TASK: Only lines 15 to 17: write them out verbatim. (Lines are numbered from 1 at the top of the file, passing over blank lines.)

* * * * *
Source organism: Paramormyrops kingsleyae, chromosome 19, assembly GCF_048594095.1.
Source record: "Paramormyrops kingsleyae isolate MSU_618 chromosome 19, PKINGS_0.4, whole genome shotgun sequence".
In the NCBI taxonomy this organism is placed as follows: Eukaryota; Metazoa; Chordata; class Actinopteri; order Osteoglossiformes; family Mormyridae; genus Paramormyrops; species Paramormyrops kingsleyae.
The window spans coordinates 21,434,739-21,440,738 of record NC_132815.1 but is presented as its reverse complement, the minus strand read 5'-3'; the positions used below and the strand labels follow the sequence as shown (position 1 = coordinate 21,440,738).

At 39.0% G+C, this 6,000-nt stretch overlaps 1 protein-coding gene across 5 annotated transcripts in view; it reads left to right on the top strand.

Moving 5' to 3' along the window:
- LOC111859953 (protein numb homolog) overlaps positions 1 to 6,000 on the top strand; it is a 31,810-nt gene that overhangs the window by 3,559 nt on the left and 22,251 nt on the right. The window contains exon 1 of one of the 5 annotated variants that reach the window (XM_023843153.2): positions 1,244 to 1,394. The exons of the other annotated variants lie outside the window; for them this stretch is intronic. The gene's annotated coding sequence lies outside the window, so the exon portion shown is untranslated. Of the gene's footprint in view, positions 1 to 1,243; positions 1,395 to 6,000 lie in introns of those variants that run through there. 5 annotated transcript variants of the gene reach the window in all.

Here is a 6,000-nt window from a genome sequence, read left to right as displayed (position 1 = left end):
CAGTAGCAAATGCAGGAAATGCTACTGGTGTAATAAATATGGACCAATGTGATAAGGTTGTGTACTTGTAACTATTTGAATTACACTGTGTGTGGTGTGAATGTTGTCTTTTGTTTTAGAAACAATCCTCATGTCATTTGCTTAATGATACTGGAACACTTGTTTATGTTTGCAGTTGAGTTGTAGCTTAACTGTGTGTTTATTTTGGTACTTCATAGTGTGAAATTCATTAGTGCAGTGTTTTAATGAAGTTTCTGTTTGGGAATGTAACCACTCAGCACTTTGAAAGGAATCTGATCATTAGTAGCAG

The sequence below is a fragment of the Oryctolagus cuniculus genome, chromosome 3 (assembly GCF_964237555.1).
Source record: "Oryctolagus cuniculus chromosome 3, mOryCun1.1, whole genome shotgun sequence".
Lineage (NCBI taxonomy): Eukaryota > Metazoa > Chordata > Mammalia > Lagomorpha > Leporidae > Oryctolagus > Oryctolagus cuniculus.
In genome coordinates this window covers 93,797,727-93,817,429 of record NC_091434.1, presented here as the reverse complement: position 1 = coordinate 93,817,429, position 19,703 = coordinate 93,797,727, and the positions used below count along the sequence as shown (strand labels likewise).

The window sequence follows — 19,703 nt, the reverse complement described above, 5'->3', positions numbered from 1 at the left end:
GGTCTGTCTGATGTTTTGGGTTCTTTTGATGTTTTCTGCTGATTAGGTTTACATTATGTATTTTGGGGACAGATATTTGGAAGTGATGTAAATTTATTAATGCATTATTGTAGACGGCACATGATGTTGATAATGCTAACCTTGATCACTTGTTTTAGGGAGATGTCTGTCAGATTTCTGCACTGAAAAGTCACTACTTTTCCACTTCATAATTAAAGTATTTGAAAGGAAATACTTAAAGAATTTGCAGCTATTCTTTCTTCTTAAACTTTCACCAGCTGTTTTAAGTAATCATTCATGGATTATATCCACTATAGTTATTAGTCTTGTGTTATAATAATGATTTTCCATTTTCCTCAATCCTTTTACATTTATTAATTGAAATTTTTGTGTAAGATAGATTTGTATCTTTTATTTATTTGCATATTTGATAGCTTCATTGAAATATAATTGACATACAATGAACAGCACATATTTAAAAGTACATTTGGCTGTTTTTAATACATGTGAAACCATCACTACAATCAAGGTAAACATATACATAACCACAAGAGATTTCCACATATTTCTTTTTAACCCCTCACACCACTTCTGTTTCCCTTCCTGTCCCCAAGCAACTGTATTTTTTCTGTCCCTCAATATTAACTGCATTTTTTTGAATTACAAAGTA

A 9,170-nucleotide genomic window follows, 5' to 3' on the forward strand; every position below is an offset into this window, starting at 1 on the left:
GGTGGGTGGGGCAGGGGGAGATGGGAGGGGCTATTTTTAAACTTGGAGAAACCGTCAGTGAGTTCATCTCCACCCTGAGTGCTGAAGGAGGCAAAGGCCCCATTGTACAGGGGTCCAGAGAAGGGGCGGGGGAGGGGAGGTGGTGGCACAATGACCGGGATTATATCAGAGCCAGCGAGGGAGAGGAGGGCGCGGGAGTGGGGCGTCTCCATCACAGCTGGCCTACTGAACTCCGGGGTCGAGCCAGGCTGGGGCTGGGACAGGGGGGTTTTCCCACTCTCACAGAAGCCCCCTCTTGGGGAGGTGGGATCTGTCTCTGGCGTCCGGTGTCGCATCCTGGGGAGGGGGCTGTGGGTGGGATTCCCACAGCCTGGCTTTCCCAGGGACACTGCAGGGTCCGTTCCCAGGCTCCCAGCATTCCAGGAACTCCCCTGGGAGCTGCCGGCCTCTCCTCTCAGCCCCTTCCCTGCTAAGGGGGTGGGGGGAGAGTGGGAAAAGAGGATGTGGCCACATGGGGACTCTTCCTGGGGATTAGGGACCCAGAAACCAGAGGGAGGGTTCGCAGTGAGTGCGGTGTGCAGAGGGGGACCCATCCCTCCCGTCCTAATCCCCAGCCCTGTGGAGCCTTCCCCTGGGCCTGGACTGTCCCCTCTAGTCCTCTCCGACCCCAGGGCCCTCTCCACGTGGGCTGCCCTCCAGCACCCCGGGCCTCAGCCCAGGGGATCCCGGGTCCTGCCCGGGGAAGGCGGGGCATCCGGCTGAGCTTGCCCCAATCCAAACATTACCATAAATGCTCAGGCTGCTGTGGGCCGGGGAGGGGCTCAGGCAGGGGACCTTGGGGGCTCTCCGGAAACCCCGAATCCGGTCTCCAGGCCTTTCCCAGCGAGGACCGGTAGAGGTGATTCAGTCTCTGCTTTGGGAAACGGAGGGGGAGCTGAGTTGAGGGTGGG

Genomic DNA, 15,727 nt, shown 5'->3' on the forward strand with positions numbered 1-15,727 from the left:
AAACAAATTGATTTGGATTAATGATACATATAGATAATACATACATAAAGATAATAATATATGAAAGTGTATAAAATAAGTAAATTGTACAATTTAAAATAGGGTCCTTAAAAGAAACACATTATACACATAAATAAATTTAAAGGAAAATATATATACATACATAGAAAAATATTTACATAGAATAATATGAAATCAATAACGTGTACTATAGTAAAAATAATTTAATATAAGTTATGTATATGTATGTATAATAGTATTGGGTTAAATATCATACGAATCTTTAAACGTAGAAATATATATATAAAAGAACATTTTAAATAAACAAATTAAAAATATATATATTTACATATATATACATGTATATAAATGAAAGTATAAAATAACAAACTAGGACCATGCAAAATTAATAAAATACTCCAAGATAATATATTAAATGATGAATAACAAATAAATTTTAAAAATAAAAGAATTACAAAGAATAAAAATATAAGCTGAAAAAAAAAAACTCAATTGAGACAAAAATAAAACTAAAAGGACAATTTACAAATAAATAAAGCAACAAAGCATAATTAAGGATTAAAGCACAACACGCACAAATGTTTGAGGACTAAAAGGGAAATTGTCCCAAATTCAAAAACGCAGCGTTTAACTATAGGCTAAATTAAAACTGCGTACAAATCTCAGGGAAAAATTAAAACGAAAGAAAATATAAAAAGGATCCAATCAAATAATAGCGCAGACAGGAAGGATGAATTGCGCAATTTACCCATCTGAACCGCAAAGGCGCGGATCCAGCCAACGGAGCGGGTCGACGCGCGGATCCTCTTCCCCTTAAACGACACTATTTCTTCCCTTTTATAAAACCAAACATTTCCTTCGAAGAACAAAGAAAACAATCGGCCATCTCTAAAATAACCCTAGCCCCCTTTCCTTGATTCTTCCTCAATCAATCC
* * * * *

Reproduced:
GGTCTGTCTGATGTTTTGGGTTCTTTTGATGTTTTCTGCTGATTAGGTTTACATTATGTATTTTGGGGACAGATATTTGGAAGTGATGTAAATTTATTAATGCATTATTGTAGACGGCACATGATGTTGATAATGCTAACCTTGATCACTTGTTTTAGGGAGATGTCTGTCAGATTTCTGCACTGAAAAGTCACTACTTTTCCACTTCATAATTAAAGTATTTGAAAGGAAATACTTAAAGAATTTGCAGCTATTCTTTCTTCTTAAACTTTCACCAGCTGTTTTAAGTAATCATTCATGGATTATATCCACTATAGTTATTAGTCTTGTGTTATAATAATGATTTTCCATTTTCCTCAATCCTTTTACATTTATTAATTGAAATTTTTGTGTAAGATAGATTTGTATCTTTTATTTATTTGCATATTTGATAGCTTCATTGAAATATAATTGACATACAATGAACAGCACATATTTAAAAGTACATTTGGCTGTTTTTAATACATGTGAAACCATCACTACAATCAAGGTAAACATATACATAACCACAAGAGATTTCCACATATTTCTTTTTAACCCCTCACACCACTTCTGTTTCCCTTCCTGTCCCCAAGCAACTGTATTTTTTCTGTCCCTCAATATTAACTGCATTTTTTTGAATTACAAAGTA

A 9,170-nucleotide genomic window follows, 5' to 3' on the forward strand; every position below is an offset into this window, starting at 1 on the left:
GGTGGGTGGGGCAGGGGGAGATGGGAGGGGCTATTTTTAAACTTGGAGAAACCGTCAGTGAGTTCATCTCCACCCTGAGTGCTGAAGGAGGCAAAGGCCCCATTGTACAGGGGTCCAGAGAAGGGGCGGGGGAGGGGAGGTGGTGGCACAATGACCGGGATTATATCAGAGCCAGCGAGGGAGAGGAGGGCGCGGGAGTGGGGCGTCTCCATCACAGCTGGCCTACTGAACTCCGGGGTCGAGCCAGGCTGGGGCTGGGACAGGGGGGTTTTCCCACTCTCACAGAAGCCCCCTCTTGGGGAGGTGGGATCTGTCTCTGGCGTCCGGTGTCGCATCCTGGGGAGGGGGCTGTGGGTGGGATTCCCACAGCCTGGCTTTCCCAGGGACACTGCAGGGTCCGTTCCCAGGCTCCCAGCATTCCAGGAACTCCCCTGGGAGCTGCCGGCCTCTCCTCTCAGCCCCTTCCCTGCTAAGGGGGTGGGGGGAGAGTGGGAAAAGAGGATGTGGCCACATGGGGACTCTTCCTGGGGATTAGGGACCCAGAAACCAGAGGGAGGGTTCGCAGTGAGTGCGGTGTGCAGAGGGGGACCCATCCCTCCCGTCCTAATCCCCAGCCCTGTGGAGCCTTCCCCTGGGCCTGGACTGTCCCCTCTAGTCCTCTCCGACCCCAGGGCCCTCTCCACGTGGGCTGCCCTCCAGCACCCCGGGCCTCAGCCCAGGGGATCCCGGGTCCTGCCCGGGGAAGGCGGGGCATCCGGCTGAGCTTGCCCCAATCCAAACATTACCATAAATGCTCAGGCTGCTGTGGGCCGGGGAGGGGCTCAGGCAGGGGACCTTGGGGGCTCTCCGGAAACCCCGAATCCGGTCTCCAGGCCTTTCCCAGCGAGGACCGGTAGAGGTGATTCAGTCTCTGCTTTGGGAAACGGAGGGGGAGCTGAGTTGAGGGTGGG